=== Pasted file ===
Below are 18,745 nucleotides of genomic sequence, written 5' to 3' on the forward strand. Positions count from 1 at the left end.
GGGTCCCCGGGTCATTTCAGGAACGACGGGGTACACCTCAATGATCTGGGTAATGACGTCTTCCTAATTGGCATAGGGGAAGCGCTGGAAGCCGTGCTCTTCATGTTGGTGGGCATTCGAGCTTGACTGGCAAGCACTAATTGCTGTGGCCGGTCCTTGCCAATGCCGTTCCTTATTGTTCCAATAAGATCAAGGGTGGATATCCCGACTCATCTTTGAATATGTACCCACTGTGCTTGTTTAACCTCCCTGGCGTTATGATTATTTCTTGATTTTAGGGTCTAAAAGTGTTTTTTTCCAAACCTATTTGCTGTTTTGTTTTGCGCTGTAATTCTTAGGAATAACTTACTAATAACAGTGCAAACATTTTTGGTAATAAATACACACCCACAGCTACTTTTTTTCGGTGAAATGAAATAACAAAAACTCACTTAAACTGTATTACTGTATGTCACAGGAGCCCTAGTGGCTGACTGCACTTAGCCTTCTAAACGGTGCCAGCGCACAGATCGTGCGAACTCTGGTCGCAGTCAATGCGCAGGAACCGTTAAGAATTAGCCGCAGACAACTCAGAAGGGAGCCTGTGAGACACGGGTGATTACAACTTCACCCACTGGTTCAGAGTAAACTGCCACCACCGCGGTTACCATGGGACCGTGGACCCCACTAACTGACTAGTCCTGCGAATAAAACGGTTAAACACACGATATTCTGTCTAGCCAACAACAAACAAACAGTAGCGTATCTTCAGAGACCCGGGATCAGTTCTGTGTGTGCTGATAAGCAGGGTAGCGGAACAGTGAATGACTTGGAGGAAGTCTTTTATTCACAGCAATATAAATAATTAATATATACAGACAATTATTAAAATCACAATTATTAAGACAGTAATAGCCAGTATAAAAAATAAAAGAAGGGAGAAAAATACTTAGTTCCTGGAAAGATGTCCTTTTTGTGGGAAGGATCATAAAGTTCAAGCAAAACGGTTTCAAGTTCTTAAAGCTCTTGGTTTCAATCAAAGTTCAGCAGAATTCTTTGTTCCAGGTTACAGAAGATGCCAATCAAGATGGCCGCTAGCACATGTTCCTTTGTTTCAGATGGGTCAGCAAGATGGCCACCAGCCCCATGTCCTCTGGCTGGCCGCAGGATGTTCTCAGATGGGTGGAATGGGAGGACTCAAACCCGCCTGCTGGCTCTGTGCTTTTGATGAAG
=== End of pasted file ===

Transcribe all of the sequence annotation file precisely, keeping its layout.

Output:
Below are 18,745 nucleotides of genomic sequence, written 5' to 3' on the forward strand. Positions count from 1 at the left end.
GGGTCCCCGGGTCATTTCAGGAACGACGGGGTACACCTCAATGATCTGGGTAATGACGTCTTCCTAATTGGCATAGGGGAAGCGCTGGAAGCCGTGCTCTTCATGTTGGTGGGCATTCGAGCTTGACTGGCAAGCACTAATTGCTGTGGCCGGTCCTTGCCAATGCCGTTCCTTATTGTTCCAATAAGATCAAGGGTGGATATCCCGACTCATCTTTGAATATGTACCCACTGTGCTTGTTTAACCTCCCTGGCGTTATGATTATTTCTTGATTTTAGGGTCTAAAAGTGTTTTTTTCCAAACCTATTTGCTGTTTTGTTTTGCGCTGTAATTCTTAGGAATAACTTACTAATAACAGTGCAAACATTTTTGGTAATAAATACACACCCACAGCTACTTTTTTTCGGTGAAATGAAATAACAAAAACTCACTTAAACTGTATTACTGTATGTCACAGGAGCCCTAGTGGCTGACTGCACTTAGCCTTCTAAACGGTGCCAGCGCACAGATCGTGCGAACTCTGGTCGCAGTCAATGCGCAGGAACCGTTAAGAATTAGCCGCAGACAACTCAGAAGGGAGCCTGTGAGACACGGGTGATTACAACTTCACCCACTGGTTCAGAGTAAACTGCCACCACCGCGGTTACCATGGGACCGTGGACCCCACTAACTGACTAGTCCTGCGAATAAAACGGTTAAACACACGATATTCTGTCTAGCCAACAACAAACAAACAGTAGCGTATCTTCAGAGACCCGGGATCAGTTCTGTGTGTGCTGATAAGCAGGGTAGCGGAACAGTGAATGACTTGGAGGAAGTCTTTTATTCACAGCAATATAAATAATTAATATATACAGACAATTATTAAAATCACAATTATTAAGACAGTAATAGCCAGTATAAAAAATAAAAGAAGGGAGAAAAATACTTAGTTCCTGGAAAGATGTCCTTTTTGTGGGAAGGATCATAAAGTTCAAGCAAAACGGTTTCAAGTTCTTAAAGCTCTTGGTTTCAATCAAAGTTCAGCAGAATTCTTTGTTCCAGGTTACAGAAGATGCCAATCAAGATGGCCGCTAGCACATGTTCCTTTGTTTCAGATGGGTCAGCAAGATGGCCACCAGCCCCATGTCCTCTGGCTGGCCGCAGGATGTTCTCAGATGGGTGGAATGGGAGGACTCAAACCCGCCTGCTGGCTCTGTGCTTTTGATGAAG